Endless Summer Ale
Endless Summer Ale

Beer Buddies

“We really just wanted to open up a beer deli at first,” said Matt Zuk, the main brewer and one of the four founders of Three Guys and a Beer’d. He and fellow partner, Dave Oakley, both from Greenfield, began home brewing over ten years ago simply because “…it was hard to get good beer.”

Dave’s cousin, Johnny Waering (aka The Beer’d) was another beer aficionado.

“I had to travel to find beer I liked,” he remarked, “I started reading about beer and started reviewing beer on line years before I started brewing with Dave and Matt and John Bronson, our other partner. We thought that having a place where we could sell good beer would be cool but after thinking about it we knew we could sell what we were making…and here we are.”

It took five years for the hobby brewers to make the transition to professionals. Once they received their license, liquor laws prevented Matt from continuing to work in the culinary field, so he got into construction work to make ends meet. Nowadays he spends most of his time at the brewery.

Johnny too split his time between the brewery and his day job with the water company until things got to the point where beer became the thing that was going to take him forward. Dave and John still hold down their old jobs but put in a lot of time at the brewery too. Work, however, is never in short supply and even with Dave and Johnny on board full time, they were still struggling to get things accomplished.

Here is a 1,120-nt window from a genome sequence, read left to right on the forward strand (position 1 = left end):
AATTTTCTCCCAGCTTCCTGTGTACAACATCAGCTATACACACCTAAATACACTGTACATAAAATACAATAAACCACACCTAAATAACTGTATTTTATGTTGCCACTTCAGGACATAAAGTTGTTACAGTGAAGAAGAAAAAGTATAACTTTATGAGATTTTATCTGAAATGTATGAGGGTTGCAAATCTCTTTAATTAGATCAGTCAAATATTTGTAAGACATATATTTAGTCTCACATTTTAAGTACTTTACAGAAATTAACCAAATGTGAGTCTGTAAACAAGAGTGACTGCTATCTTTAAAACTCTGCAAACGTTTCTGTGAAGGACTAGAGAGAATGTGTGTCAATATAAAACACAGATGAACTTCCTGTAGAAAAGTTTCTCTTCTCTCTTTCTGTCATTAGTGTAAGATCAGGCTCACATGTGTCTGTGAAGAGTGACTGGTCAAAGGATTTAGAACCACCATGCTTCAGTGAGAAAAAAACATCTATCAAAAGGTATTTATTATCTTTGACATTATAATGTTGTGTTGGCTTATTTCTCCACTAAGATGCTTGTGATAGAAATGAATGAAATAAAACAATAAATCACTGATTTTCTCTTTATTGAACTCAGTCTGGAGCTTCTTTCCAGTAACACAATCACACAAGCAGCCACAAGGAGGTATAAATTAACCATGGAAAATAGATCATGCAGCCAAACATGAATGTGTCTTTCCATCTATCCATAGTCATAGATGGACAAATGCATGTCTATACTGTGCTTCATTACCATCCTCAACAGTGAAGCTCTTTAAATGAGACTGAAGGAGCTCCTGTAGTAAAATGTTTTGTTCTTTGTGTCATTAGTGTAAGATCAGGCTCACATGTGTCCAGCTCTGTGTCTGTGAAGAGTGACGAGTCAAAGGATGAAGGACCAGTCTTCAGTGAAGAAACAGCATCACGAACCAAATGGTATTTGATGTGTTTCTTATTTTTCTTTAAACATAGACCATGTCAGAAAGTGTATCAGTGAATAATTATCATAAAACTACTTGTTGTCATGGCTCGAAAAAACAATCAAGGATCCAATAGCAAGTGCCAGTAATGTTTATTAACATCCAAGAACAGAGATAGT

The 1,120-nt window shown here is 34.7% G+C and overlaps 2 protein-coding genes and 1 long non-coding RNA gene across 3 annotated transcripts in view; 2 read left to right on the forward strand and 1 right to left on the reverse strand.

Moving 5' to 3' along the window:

“The good thing about being an owner is you get to work half days,” Matt said chuckling, “just pick five days when you can be here for twelve hours at a time and there’s your five half-days.”

Johnny, who is in charge of sales and distribution, was on the road five or six days a week delivering beer personally as well as trying to open up new markets. Their original business plan called for them to be in ten bars in Lackawanna County, a month after the first kegs left the brewery they were in 30 bars in three counties. Things picked up rapidly, Johnny recounted, and this year they were able to get picked up by LT Verrastro distribution. Three Guys and Beer’d is now available in 400 outlets and eight counties!

“Getting picked up by a distributor is big for us,” Johnny said, “It takes a lot of work off our plate and allows us to get to events and meet with the people selling and drinking our beer. We always like to represent the company when we can.”

Chewhoppa India Pale Ale
Chewhoppa India Pale Ale

Home Town Focus